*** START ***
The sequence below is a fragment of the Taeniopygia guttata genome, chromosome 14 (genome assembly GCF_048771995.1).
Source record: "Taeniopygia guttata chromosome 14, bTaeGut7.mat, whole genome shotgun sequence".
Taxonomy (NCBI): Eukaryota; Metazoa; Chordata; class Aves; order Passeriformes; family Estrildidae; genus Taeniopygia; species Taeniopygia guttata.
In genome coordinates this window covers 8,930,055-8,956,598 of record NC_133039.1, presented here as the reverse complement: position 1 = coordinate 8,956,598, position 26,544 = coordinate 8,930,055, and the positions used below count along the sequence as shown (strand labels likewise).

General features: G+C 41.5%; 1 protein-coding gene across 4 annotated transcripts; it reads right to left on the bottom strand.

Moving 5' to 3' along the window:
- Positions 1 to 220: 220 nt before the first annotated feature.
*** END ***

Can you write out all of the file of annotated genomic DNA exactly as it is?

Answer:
The sequence below is a fragment of the Taeniopygia guttata genome, chromosome 14 (genome assembly GCF_048771995.1).
Source record: "Taeniopygia guttata chromosome 14, bTaeGut7.mat, whole genome shotgun sequence".
Taxonomy (NCBI): Eukaryota; Metazoa; Chordata; class Aves; order Passeriformes; family Estrildidae; genus Taeniopygia; species Taeniopygia guttata.
In genome coordinates this window covers 8,930,055-8,956,598 of record NC_133039.1, presented here as the reverse complement: position 1 = coordinate 8,956,598, position 26,544 = coordinate 8,930,055, and the positions used below count along the sequence as shown (strand labels likewise).

General features: G+C 41.5%; 1 protein-coding gene across 4 annotated transcripts; it reads right to left on the bottom strand.

Moving 5' to 3' along the window:
- Positions 1 to 220: 220 nt before the first annotated feature.